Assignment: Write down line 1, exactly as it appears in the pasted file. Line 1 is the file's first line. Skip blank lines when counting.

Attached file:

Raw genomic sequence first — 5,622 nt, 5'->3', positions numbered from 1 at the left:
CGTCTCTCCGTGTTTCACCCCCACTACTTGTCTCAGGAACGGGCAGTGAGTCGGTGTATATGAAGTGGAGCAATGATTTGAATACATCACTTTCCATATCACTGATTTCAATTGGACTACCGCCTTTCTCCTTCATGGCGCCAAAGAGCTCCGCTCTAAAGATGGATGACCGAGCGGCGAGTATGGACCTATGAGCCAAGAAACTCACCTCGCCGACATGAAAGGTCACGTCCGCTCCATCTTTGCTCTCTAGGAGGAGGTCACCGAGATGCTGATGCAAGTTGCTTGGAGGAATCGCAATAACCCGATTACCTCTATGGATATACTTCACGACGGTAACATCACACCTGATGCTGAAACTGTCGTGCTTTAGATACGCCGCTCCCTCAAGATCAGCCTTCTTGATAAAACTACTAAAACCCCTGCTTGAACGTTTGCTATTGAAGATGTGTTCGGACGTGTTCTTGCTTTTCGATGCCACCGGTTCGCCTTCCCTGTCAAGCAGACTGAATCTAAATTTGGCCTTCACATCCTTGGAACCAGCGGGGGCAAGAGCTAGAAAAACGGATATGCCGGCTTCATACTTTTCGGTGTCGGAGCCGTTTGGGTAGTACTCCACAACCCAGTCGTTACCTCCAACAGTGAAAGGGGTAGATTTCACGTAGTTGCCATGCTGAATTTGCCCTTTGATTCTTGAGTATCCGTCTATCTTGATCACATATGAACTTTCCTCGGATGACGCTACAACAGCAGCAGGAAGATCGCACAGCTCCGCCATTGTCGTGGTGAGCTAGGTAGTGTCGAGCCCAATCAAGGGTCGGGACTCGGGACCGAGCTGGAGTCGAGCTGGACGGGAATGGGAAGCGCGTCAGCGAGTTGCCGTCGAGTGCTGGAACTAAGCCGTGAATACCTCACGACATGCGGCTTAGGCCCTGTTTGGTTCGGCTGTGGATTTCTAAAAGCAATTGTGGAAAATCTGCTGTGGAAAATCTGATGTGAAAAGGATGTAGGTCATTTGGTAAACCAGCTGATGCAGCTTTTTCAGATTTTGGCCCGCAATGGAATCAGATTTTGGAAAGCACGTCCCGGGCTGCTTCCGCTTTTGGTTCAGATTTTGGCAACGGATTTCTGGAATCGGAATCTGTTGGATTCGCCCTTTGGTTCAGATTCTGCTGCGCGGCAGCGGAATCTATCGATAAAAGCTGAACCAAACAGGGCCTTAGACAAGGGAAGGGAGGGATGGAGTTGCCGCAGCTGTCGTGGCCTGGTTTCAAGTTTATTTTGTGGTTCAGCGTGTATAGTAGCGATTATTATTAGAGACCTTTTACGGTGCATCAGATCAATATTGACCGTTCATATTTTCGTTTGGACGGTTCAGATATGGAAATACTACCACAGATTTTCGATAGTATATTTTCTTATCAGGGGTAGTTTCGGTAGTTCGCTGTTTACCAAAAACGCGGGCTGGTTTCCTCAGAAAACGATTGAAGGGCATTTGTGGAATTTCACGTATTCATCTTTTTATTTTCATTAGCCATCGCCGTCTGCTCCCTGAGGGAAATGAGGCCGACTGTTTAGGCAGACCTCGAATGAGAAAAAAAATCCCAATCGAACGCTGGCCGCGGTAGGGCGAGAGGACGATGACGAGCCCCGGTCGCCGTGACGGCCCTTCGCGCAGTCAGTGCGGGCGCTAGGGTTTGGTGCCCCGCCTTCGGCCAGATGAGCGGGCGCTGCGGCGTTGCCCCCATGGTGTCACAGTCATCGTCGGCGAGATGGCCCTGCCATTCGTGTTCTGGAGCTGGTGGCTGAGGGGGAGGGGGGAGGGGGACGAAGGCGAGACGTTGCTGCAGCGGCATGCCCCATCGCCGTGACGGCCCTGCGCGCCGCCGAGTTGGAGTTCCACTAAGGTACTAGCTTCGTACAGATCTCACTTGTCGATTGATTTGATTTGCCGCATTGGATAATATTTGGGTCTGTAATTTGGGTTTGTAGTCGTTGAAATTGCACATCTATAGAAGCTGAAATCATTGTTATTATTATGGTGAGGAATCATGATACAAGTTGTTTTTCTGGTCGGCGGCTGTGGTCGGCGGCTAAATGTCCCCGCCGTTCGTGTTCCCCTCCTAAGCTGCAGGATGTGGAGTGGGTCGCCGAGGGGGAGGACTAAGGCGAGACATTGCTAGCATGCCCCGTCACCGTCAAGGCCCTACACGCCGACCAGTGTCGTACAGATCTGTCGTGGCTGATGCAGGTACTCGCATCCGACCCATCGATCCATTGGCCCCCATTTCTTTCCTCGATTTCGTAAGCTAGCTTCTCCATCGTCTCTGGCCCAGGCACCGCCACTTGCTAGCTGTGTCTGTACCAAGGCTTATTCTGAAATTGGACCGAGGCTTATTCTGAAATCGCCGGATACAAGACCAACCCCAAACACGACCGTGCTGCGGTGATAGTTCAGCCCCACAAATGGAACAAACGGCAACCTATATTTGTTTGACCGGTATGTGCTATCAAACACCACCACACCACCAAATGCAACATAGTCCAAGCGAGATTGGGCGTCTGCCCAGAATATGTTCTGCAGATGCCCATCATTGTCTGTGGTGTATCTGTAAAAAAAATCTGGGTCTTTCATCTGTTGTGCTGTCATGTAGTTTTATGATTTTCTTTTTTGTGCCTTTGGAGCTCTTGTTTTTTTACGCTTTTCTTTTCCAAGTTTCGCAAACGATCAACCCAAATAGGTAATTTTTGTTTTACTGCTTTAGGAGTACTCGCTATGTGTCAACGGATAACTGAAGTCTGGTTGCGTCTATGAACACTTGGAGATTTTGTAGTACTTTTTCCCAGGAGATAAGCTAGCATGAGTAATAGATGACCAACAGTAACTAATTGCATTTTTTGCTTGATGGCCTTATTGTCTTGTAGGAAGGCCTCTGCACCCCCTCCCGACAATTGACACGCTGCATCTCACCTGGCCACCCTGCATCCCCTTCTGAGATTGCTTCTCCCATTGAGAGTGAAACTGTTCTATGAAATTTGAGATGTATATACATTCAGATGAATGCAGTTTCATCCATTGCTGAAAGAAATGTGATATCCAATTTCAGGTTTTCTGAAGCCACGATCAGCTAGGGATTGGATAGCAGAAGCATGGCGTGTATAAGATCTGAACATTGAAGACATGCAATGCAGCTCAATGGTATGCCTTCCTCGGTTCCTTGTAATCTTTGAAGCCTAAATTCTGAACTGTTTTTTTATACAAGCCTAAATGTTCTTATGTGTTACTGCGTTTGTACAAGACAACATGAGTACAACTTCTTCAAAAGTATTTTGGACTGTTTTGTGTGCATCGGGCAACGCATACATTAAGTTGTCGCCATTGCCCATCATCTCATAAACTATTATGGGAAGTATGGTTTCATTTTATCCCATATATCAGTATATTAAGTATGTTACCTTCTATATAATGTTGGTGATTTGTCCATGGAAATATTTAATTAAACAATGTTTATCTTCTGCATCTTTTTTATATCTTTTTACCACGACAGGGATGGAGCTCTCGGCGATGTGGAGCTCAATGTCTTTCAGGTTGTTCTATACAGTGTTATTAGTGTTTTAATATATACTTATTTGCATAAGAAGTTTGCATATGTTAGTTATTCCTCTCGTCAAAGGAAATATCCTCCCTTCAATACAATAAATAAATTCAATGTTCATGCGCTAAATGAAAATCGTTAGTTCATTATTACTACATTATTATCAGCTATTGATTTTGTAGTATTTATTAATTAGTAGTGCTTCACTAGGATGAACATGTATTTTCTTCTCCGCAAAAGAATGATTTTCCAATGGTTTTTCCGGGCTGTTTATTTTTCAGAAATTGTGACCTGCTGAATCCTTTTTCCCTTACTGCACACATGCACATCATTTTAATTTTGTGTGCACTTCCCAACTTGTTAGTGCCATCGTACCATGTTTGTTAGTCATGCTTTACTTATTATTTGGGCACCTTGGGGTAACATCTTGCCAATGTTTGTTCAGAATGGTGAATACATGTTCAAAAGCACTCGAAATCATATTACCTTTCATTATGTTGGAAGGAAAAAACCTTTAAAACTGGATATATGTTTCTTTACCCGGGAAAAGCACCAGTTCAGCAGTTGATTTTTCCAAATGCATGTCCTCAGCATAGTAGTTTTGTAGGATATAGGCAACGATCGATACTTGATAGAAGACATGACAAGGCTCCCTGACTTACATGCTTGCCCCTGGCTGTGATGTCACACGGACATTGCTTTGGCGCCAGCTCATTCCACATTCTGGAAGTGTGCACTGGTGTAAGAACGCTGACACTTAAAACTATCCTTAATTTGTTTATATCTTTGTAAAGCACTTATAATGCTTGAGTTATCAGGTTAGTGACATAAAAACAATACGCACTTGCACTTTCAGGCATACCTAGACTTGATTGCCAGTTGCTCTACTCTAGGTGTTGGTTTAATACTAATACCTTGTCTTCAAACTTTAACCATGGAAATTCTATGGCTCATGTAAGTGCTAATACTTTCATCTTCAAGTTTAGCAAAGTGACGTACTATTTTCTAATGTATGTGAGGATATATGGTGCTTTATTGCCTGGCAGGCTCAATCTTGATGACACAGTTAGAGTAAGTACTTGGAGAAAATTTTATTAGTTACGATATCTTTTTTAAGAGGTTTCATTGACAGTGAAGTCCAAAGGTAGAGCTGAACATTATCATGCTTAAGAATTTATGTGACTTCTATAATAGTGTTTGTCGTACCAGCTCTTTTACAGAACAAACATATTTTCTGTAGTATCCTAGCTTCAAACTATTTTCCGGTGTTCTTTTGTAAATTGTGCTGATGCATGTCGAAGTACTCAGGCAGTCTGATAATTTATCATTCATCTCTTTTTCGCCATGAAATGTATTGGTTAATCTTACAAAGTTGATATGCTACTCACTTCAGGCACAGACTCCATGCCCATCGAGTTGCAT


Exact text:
Raw genomic sequence first — 5,622 nt, 5'->3', positions numbered from 1 at the left: